QDO held the last of its biosecurity workshops in Malanda last week. In total, QDO ran 13 workshops across all dairy farming regions of Queensland from the Tablelands through to Beaudesert. Almost 60 per cent of QDO members attended the meetings which was a great effort from participants. An astonishing 91pc of members attended the workshops in the north in Malanda and Millaa Millaa, which is an astounding number, especially when 84pc of all dairy farmers in the north are QDO members.
While most farm businesses are not big fans of paperwork and meetings, most farmers who attended the workshops gained a much better appreciation of biosecurity. Most participants decided on clear activities to undertake on their farms which will be valuable to them in managing biosecurity risks.
I would like to thank all those people who help make these workshops happen. A special thanks to QDAF and specifically Lawrence Gavey and his team of local vets and stock inspectors for helping to organise and deliver the workshops. Without their assistance and expertise, these events would not have been possible. They created better links between dairy farmers and local Queensland Department of Agriculture and Fisheries (QDAF) staff which is very helpful. It is great to see QDO and QDAF working in partnership to assist farmers to adjust their practices to meet their biosecurity obligations.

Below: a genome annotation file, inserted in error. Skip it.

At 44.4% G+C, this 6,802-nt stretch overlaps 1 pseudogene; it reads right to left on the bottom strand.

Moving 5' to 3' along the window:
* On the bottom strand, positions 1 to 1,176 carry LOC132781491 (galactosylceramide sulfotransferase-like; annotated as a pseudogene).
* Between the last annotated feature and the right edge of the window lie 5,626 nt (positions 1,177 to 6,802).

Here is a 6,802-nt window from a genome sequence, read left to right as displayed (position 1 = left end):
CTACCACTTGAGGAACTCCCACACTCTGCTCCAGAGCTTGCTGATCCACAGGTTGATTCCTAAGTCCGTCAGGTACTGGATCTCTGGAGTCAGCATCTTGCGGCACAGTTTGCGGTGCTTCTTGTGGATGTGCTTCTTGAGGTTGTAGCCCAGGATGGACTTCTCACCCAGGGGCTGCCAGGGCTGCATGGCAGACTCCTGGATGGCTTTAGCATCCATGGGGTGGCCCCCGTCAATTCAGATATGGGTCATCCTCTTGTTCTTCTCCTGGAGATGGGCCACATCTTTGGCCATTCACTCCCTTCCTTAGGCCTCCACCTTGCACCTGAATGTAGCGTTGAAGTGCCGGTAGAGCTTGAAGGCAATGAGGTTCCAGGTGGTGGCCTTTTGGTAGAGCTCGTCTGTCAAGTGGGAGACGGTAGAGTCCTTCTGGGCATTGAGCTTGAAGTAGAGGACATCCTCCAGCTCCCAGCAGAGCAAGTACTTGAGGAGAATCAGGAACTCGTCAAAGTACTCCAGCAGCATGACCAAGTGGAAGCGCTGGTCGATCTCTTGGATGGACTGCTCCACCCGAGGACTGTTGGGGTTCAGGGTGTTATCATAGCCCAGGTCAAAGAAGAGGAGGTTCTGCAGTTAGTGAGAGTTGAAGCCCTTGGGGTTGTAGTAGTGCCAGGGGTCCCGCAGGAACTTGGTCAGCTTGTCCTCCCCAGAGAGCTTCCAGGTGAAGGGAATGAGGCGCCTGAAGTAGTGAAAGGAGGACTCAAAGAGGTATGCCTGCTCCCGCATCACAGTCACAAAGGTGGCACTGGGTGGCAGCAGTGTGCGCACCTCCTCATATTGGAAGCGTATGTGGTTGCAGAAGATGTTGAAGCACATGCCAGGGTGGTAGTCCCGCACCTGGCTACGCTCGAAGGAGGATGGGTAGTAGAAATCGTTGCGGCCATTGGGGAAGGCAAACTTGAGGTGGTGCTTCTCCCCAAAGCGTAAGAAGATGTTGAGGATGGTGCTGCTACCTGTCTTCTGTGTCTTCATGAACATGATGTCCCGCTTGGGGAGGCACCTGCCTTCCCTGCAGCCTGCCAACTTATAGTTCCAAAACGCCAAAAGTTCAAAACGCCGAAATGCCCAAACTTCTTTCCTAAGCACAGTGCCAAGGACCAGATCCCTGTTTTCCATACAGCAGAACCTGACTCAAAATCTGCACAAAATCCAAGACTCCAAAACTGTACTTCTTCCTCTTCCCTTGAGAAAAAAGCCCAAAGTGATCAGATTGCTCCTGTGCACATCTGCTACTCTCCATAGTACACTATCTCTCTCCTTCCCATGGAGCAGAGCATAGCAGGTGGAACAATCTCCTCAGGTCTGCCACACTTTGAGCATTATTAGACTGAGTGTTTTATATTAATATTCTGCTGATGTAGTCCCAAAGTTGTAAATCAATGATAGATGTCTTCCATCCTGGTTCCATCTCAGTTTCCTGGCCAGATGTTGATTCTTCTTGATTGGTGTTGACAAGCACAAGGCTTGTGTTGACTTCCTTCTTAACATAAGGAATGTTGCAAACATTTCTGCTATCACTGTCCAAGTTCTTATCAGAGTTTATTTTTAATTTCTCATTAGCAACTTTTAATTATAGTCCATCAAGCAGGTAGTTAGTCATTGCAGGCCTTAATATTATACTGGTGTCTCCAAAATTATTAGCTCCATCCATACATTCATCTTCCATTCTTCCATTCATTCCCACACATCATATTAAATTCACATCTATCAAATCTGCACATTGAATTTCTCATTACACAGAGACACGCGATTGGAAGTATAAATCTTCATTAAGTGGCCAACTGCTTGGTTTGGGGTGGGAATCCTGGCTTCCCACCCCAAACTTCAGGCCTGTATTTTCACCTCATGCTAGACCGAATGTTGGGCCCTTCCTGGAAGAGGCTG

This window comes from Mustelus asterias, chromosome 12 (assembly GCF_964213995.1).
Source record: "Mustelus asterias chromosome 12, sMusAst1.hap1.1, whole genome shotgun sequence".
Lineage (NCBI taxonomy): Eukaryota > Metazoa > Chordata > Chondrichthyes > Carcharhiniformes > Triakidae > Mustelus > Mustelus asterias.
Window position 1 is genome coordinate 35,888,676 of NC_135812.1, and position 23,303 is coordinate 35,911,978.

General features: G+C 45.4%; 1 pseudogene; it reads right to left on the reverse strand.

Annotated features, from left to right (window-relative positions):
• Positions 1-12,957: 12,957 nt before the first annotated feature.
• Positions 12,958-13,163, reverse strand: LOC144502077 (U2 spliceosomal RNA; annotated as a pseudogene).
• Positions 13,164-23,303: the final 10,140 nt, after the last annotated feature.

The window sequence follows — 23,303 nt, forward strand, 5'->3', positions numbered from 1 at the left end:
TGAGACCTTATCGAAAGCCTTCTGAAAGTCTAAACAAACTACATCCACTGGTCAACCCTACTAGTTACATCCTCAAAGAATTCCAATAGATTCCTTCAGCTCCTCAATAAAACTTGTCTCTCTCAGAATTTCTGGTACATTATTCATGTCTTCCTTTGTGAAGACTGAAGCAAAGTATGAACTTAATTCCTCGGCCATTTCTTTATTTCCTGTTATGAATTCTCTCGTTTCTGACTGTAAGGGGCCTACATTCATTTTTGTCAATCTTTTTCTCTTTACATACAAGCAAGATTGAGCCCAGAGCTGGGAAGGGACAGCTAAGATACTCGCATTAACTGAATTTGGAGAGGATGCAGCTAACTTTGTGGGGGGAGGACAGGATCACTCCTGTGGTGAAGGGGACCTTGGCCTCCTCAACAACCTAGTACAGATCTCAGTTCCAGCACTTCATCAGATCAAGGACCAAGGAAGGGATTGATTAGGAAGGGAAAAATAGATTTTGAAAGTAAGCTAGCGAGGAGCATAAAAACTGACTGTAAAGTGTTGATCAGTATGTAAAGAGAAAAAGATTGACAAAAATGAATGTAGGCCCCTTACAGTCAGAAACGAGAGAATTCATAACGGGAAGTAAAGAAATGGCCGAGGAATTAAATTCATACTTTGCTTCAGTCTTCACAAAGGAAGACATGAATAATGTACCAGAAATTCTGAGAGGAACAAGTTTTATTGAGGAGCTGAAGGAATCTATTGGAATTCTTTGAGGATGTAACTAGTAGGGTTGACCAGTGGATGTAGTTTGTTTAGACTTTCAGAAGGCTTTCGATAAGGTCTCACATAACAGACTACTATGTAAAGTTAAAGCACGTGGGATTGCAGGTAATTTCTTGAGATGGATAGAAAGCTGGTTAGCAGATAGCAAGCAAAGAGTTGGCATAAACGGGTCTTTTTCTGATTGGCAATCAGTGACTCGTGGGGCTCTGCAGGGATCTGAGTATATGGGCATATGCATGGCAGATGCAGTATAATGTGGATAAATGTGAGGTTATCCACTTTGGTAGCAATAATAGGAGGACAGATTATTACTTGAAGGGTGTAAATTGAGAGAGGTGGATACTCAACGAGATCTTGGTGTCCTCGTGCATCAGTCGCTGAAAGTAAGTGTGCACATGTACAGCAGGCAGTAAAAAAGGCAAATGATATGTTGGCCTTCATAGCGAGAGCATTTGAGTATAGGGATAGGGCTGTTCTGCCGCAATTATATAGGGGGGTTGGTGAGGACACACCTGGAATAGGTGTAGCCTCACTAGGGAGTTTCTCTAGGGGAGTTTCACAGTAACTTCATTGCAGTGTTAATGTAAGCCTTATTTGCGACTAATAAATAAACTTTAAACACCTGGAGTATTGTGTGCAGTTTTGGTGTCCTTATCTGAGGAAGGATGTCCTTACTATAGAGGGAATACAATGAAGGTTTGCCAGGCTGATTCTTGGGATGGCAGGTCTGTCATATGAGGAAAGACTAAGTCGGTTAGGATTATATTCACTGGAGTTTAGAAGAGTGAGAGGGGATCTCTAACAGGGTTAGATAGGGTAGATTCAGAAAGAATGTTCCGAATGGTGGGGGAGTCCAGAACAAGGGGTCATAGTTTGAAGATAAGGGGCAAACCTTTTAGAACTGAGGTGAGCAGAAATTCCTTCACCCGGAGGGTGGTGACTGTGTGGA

At this stage, QDO does not intend to run additional workshops. However, if there are QDO members who have missed out on attending, please contact QDO and we can try to organise further meetings if there is sufficient demand. Alternatively, QDO may be able to assist farmers develop biosecurity plans outside of a workshop.
The next step in the process for dairy farmers with biosecurity plans is to undertake slurry tests for Johnes Disease. Over the next month, QDO will decide on a pathway forward and contact its members to see if they would like tests to be undertaken on their farms.